Senate passes gaming bill; Baltimore City delegation urge Caesars to hire local residents, including ex-cons

UPDATE: the Maryland Senate in a 28-14 vote Friday evening passed the bill to expand gambling with table games and sixth casino in Prince George’s County.

Eight Democrats joined six Republicans in opposing the bill backed by Gov. Martin O’Malley and Senate President Mike Miller. The bill passed largely without change from the committee version after the Senate rejected over two dozen floor amendments offered mostly by Republicans.

The House Ways & Means Committee held a hearing on the bill, but will not vote on it until at least Monday.

By Dana Amihere

Baltimore City delegates pushed Caesars Entertainment executives about their company’s plans to employ local residents, including former convicts, and invite minority business participation into the construction of their downtown casino.

“Baltimore is a tale of two cities,” Del. Jill Carter said. Despite pockets of affluence, there are thousands of residents who come back to the city every year with criminal records looking for work, Carter said.

“I understand that you don’t want people with 20 theft convictions working around money, but everyone’s not a thief,” she said.

Struggling to make ends meet

Del. Cheryl Glenn, a Democrat like all the city delegates, said that she wouldn’t support any venture that wouldn’t ensure jobs for city residents struggling to make ends meet. People will do what they have to survive, whether it’s an honest job or dealing drugs, Glenn said.

“We need to give people who have had run-ins with the law second chances to make good livings, have health care and so forth so that they can be good constructive members of the city, ” Glenn said.

Trevor Busche, Caesars vice president for corporate development, said that while it’s premature to say who would be hired, “This is Baltimore’s casino. When people come they want to see Baltimore residents working there.”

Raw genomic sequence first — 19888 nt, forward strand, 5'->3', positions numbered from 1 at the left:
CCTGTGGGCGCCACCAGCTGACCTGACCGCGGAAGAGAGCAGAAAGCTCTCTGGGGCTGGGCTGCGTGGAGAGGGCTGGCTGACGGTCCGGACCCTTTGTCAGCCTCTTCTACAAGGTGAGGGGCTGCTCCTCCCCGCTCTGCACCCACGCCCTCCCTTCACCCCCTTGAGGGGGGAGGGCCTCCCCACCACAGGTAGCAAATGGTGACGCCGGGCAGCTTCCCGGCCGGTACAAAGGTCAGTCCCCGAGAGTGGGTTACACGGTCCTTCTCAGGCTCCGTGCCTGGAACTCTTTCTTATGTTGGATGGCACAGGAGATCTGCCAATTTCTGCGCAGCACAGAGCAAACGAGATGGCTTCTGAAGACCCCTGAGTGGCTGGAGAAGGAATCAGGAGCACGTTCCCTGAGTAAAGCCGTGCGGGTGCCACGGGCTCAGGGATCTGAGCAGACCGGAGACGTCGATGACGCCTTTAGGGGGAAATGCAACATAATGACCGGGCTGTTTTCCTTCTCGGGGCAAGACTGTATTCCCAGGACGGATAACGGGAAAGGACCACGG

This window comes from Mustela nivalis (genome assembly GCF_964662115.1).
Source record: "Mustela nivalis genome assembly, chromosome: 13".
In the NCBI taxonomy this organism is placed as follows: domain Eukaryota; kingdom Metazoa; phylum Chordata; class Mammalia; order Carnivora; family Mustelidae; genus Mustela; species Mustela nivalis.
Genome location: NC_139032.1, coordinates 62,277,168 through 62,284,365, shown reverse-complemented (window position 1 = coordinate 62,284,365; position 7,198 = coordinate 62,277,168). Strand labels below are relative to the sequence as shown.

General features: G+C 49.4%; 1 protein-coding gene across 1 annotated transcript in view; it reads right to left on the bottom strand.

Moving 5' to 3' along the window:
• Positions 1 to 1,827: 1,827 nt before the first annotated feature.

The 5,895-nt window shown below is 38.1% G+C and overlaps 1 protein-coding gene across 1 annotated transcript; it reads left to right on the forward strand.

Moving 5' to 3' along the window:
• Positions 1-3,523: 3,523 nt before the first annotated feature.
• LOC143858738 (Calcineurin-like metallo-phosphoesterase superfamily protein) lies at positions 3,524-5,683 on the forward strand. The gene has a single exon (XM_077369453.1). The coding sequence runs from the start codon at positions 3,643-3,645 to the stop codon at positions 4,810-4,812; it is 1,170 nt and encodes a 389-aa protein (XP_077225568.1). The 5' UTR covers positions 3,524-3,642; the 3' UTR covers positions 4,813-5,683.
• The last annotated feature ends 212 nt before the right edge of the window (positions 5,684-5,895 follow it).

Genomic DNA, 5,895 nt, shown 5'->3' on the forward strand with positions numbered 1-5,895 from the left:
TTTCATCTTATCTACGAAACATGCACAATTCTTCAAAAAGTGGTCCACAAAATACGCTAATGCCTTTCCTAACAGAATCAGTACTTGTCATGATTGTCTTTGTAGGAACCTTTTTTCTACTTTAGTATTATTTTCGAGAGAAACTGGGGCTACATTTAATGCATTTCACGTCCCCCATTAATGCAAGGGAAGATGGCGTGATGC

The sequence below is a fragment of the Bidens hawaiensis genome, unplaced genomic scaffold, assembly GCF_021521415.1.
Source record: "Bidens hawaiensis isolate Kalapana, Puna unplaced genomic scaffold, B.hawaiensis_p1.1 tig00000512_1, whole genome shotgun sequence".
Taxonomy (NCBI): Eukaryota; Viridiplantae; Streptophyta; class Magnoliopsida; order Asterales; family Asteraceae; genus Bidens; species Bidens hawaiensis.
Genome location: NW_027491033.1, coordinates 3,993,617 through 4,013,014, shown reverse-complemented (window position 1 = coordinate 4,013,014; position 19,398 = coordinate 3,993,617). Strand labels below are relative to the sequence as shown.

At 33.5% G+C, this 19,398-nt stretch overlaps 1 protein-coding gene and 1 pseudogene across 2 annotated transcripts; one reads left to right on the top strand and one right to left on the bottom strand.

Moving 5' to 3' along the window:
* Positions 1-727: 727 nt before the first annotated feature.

Minority participation a must

Glenn was also concerned that minority business enterprises (MBEs) get adequate requests for proposals for subcontracting work. “Right now all of the construction trades are hurting,” she said. “I’d like to have some input on the RFPs from the onset. That’s where the rubber meets the road.”

Having headed an MBE for 30 years and co-founded the Greater Baltimore Black Chamber of Commerce, Del. Barbara Robinson said that she’d like to see local participation in a hiring advisory group. There have been problems with primary contractors failing to hire MBE subcontractors, Robinson said.

Busche said that Caesars intends to comply with state and local MBE guidelines as well as closely working with the Governor’s Office of Minority Affairs.

Open for business

Busche said that his company and the delegates shared an interest in getting the casino up and running as soon as possible so they could start bringing in revenue. “We want receipts, and we want a casino,” he said.

Delegation chairman Curt Anderson asked the executives when they’d like to see a sixth casino to open after their anticipated 2014 completion date. Currently, the bill requires at least 30 months gap after the Harrah’s in the city opens.

“I’d ask for 10 years, but I don’t want to delay the state’s progress,” Caesars’ attorney Michael Johansen said. The city delegation reached a consensus of three years, an extra six months, a period Busche called “fair and balanced.”